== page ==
7 May 2024

The New Yorker's Kyle Chayka on how AI has taken over our decision making

6:16 pm on 7 May 2024
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(file image) Photo: 123RF

Once you start noticing, you can see it everywhere: The 'sameness' of style, music, art and even food.

New Yorker staff writer Kyle Chayka and author of new book Filterworld How Algorithms Flattened Culture blamed algorithms that direct our attention to what works best for digital platforms.

You see it in Google searches, Facebook feeds and the ads that follow us online. The end result is that we have stopped deciding what we like for ourselves.

Chayka told Afternoons he wanted people to better understand how these forces shape our taste and stop letting a computer-generated formula dictate our experiences and choices.

The phrase "filterworld" describes the immersive environment of algorithms that are adjusted to what we might like to consume.

"An algorithm is just an equation ... and what they judge by is really engagement. So it's what's already popular, what are other people looking at, what are other people clicking on and I think that tends to reinforce this sort of homogeneity.

"It funnels us towards the same styles or aesthetics or sounds that work for the biggest number of people."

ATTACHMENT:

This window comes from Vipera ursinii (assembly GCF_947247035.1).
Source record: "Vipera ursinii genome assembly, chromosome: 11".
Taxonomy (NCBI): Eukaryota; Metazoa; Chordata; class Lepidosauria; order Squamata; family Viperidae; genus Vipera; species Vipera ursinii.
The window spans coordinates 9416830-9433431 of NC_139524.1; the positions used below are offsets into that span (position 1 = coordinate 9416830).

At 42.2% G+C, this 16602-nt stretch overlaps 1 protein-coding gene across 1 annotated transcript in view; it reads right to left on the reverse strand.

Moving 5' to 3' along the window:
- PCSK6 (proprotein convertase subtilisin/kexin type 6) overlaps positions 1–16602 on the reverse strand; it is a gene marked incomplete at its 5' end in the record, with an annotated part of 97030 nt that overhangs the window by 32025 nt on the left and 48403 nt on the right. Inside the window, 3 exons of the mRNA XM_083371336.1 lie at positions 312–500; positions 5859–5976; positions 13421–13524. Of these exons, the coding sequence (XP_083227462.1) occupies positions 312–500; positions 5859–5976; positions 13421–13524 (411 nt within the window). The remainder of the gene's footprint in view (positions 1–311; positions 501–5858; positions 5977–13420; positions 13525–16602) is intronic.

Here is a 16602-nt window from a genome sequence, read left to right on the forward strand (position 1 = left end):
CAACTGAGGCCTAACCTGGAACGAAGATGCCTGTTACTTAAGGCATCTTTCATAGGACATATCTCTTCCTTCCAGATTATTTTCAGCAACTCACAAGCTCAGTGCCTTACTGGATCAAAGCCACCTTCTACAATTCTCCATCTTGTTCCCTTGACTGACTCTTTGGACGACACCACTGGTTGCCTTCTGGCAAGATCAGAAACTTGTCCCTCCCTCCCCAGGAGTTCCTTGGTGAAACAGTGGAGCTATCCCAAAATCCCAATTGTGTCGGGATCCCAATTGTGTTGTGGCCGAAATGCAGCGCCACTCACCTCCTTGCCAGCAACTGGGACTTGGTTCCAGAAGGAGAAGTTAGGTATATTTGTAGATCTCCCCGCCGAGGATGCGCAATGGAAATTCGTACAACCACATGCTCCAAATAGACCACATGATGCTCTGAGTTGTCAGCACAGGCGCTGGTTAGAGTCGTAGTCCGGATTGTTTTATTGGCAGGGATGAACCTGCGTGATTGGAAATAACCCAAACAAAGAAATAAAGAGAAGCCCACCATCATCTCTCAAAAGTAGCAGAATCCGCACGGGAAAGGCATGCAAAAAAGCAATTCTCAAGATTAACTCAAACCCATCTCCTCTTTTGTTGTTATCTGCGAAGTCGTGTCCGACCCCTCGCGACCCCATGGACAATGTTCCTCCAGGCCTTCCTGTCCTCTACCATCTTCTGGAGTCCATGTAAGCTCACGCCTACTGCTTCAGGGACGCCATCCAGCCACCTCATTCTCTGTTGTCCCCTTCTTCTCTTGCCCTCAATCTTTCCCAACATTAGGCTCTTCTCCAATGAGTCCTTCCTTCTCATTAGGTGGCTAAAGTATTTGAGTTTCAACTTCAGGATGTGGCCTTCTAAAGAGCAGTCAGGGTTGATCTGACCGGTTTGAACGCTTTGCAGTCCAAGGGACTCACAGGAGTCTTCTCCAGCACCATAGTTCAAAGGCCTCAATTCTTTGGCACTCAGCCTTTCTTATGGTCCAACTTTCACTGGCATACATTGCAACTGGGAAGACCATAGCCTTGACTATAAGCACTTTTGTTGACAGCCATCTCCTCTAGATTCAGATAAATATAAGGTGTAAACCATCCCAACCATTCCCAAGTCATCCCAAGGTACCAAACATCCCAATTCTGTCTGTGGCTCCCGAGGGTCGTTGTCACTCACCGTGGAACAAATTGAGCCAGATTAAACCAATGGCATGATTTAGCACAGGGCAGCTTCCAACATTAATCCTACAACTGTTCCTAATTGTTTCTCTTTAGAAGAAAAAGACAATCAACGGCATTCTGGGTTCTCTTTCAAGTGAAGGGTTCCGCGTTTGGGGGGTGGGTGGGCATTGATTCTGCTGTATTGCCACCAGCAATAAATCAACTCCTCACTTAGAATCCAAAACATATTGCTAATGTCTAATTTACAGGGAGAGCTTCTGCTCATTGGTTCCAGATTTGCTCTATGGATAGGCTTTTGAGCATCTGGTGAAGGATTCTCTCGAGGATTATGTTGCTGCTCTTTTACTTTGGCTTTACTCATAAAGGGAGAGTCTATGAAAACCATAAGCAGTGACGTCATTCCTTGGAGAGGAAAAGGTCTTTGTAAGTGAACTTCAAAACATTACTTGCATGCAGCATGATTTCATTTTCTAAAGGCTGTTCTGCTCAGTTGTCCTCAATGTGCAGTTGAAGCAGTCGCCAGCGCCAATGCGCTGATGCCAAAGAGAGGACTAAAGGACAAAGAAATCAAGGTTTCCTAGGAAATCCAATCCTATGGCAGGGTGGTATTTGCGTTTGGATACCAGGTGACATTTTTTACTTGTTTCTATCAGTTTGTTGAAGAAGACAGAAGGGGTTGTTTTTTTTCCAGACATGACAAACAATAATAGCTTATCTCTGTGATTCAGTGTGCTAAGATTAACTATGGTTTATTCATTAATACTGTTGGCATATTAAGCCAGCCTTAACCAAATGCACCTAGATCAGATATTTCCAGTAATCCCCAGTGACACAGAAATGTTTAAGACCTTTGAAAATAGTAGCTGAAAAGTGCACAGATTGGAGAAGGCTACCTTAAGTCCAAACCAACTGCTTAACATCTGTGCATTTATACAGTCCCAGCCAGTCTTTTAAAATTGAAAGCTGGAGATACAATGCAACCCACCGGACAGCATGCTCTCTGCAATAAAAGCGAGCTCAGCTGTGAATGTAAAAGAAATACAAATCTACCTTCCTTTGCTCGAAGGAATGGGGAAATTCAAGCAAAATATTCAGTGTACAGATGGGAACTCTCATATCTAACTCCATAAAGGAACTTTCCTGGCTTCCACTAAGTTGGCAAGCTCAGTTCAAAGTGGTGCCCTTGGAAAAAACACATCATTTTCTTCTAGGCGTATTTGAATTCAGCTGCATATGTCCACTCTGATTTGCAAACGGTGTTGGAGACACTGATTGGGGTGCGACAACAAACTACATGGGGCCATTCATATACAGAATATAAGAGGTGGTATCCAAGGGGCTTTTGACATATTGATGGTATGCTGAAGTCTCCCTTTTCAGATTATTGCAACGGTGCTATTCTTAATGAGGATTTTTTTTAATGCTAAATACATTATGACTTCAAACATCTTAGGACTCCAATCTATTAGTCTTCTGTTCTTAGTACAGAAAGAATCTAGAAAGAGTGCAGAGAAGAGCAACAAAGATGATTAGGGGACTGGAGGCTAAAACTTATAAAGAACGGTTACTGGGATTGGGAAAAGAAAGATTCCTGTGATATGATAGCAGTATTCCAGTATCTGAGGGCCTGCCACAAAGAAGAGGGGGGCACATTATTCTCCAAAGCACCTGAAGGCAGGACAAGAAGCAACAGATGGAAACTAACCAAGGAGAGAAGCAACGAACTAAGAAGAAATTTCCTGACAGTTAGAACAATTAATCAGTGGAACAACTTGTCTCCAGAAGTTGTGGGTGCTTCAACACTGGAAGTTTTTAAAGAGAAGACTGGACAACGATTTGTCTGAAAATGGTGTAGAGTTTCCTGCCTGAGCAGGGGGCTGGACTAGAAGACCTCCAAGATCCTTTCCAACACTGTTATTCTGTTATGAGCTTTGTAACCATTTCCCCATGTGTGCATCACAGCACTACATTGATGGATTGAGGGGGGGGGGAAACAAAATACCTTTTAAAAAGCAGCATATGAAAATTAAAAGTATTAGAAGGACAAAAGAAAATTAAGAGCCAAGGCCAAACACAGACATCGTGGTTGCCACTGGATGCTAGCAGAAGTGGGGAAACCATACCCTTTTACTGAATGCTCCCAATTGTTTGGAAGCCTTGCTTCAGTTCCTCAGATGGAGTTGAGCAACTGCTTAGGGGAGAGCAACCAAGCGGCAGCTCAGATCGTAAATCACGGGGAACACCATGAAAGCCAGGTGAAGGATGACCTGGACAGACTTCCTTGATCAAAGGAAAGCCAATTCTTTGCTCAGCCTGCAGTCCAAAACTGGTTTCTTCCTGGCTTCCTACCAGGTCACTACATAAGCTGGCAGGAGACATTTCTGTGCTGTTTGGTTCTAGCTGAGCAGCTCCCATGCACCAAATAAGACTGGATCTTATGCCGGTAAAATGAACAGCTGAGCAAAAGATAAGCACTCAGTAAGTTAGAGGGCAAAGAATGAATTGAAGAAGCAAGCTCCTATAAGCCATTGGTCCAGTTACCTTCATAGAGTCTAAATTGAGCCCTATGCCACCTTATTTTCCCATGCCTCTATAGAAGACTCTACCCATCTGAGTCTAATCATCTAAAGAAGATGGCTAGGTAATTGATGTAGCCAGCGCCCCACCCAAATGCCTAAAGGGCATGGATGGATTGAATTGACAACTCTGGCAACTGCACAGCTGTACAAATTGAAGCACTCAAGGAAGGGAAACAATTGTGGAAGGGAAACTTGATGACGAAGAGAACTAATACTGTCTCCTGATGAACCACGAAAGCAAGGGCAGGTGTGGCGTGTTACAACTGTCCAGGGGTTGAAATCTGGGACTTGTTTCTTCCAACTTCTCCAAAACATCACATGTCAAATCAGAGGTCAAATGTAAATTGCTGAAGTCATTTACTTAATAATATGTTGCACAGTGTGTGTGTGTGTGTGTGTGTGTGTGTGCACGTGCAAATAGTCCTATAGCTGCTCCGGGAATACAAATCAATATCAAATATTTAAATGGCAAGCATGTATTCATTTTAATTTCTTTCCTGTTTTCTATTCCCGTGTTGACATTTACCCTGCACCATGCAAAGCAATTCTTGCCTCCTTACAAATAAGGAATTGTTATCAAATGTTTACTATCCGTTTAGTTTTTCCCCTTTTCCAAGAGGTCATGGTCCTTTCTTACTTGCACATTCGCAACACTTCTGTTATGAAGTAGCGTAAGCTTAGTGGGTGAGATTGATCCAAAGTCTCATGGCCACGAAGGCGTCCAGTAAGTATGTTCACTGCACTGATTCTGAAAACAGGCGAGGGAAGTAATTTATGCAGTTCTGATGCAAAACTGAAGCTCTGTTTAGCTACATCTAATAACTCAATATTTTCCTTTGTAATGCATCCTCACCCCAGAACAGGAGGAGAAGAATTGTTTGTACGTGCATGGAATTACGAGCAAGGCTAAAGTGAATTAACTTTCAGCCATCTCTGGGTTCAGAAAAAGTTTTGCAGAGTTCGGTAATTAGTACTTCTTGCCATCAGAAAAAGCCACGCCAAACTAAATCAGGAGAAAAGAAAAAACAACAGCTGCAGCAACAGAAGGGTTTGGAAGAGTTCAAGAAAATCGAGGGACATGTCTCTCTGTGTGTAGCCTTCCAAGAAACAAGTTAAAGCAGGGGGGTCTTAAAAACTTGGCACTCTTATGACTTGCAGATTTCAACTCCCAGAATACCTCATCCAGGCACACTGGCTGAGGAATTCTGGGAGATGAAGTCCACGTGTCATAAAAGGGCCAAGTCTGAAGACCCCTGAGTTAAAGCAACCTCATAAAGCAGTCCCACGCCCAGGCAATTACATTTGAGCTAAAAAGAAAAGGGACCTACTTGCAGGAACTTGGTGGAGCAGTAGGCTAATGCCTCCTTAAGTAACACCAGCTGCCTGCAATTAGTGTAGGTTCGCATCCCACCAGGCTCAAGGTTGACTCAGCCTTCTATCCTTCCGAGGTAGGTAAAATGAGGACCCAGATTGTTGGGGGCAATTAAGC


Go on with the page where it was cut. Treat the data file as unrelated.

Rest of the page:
While there are the obvious culprits like YouTube, Spotify or Netflix, Chayka said even physical world places like cafes and restaurants are being affected.

Many of our decisions for consumption have moved online, he said. For example, checking out a restaurant on Instagram or reading it's menu first on Google Maps.

"I think physical spaces have started to adapt to the aesthetics that are popular online."

He recalled travelling around the world as a freelance journalist and looking for coffee shops.

Most of them, no matter where he went had the same aesthetic.

"I could just open Yelp or ... Google Maps and just find this particular style of generic coffee shop and we all know what it is.

"[It's] reclaimed wood furniture, often avocado toast on the menu, latte art, you could just find that wherever you went."

The new gatekeeper

Gatekeepers of information have always existed.

Traditionally, that looked like television stations, magazines and newspapers. While Chayka acknowledged that had its own problems, having algorithms as new gatekeepers also had issues.

"It only judges based on data ... it has no feelings, it has no creativity, it has no human soul."

While the marketing message was that recommendations would be personalised, the reality was they would be what was most convenient for the platform, he said.

He pointed to Netflix as an example.

"[It's] supposed to be so personal, it shows me what I want to watch. But actually Netflix algorithmically adjusts the thumbnails of the shows and movies to make them appeal to you more.

"Rather than catering to you, it's manipulating you into thinking that you like what's already there, which I think is really sad."

So did exploring algorithms make Chayka question his own taste?

He admitted that his television preferences probably were not the best.

"I don't know if I have the most amazing taste in television and so I'm just sort of watching what's recommended ... and I can't tell if it's truly moving me or not."

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